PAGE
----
Whether you’ve been naughty or nice, the cheerful elves over at Ancestry.com have really outdone themselves with their latest collection release, and genealogists worldwide are eagerly searching for discoveries under the proverbial tree. Ancestry has just released “U.S., Social Security Applications and Claims Index, 1936-2007“, and the genealogical blogosphere is buzzing.
Social Security records have long been an invaluable resource for genealogists doing American research, but – until this week – our best resource had always been the (constantly updated) Social Security Death Index (SSDI). The SSDI does not list parents names or much beyond basic dates and places. While it is possible to order an SS-5 (the original Social Security application) and gain more information (parents names and more specific places/addresses), this can be a costly process (at $27 a pop) and, in recent years, parent information has been redacted if the subject is less than 120 years old.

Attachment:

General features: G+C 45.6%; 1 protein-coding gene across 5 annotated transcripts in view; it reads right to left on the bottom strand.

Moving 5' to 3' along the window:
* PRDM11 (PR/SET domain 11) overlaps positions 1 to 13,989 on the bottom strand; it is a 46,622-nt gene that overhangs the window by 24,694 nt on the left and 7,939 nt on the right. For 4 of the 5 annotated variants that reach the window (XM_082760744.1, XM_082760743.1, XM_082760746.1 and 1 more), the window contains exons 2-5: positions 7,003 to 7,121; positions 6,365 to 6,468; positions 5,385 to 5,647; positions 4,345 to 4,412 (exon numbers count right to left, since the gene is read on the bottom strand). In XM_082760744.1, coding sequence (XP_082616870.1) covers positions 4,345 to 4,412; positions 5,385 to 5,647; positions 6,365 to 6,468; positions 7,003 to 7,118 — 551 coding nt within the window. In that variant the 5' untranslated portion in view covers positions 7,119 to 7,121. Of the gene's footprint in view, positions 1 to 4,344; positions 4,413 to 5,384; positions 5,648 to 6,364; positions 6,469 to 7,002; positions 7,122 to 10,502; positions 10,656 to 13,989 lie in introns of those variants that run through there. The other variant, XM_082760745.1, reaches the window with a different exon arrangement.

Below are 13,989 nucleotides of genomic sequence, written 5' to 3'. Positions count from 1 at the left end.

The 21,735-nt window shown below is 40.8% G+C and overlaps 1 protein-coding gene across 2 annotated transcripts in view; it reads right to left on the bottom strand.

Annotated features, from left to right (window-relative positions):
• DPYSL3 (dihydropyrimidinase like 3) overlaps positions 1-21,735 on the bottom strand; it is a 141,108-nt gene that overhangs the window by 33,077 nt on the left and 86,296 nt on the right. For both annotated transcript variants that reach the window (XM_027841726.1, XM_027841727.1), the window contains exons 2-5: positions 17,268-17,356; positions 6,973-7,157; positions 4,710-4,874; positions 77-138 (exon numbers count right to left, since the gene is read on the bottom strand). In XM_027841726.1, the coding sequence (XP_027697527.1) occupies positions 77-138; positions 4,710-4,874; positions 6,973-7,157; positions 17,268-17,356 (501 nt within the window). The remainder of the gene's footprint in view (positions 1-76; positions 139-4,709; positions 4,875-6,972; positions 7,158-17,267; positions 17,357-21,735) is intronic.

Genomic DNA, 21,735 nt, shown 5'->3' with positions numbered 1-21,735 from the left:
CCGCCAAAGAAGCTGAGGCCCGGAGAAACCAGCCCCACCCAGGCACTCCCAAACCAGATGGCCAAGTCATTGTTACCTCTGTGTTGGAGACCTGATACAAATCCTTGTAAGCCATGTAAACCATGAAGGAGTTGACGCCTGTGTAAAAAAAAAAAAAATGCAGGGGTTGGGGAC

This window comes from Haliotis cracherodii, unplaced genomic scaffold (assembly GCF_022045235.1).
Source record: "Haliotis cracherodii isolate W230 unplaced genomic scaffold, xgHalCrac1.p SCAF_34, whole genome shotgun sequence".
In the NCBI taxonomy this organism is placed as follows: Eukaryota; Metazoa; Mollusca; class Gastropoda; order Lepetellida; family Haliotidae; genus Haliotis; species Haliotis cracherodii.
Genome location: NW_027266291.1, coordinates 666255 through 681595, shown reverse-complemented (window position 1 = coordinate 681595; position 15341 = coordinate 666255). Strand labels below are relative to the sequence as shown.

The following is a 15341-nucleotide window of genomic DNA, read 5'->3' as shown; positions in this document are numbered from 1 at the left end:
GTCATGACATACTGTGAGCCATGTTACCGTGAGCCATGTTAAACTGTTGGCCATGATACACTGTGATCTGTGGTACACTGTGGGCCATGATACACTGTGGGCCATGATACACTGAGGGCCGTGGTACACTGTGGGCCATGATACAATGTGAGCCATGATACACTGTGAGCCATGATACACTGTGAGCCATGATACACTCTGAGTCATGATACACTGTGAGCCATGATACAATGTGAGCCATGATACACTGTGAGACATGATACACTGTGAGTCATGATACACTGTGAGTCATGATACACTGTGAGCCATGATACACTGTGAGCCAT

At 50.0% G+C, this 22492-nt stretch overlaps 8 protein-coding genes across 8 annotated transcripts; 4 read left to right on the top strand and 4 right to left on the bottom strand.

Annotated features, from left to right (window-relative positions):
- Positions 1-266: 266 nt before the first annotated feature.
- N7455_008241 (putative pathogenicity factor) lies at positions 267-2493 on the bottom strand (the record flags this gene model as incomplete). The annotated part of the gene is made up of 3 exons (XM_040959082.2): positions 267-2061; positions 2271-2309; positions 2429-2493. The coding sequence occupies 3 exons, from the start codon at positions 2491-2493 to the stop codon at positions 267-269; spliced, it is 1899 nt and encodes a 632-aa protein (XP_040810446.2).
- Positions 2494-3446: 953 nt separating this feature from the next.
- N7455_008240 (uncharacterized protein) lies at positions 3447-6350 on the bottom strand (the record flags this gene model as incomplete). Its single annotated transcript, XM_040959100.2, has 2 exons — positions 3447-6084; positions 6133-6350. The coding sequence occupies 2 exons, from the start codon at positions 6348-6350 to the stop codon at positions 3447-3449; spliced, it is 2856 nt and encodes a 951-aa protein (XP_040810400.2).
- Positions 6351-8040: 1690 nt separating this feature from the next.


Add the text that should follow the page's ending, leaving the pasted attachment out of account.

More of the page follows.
This new index, however, is AMAZING. In the course of the last hour I have been astounded at the amount of information I have found – proving hypotheses and generating new leads. Additionally, the search capabilities allow one to search for the parents – so you might find a mother’s maiden name listed, offering a child you never existed. The possibilities are endless.
Our friend Lisa Louise Cooke has offered a great example of how this index will provide a LOT more information than its SSDI counterpart. Of course, remember that these are transcripts and there will be errors and misspellings but, so far, I’ve found this index to be both accurate and invaluable – and a great jumping-off point for continued research.
Let us know what you discover!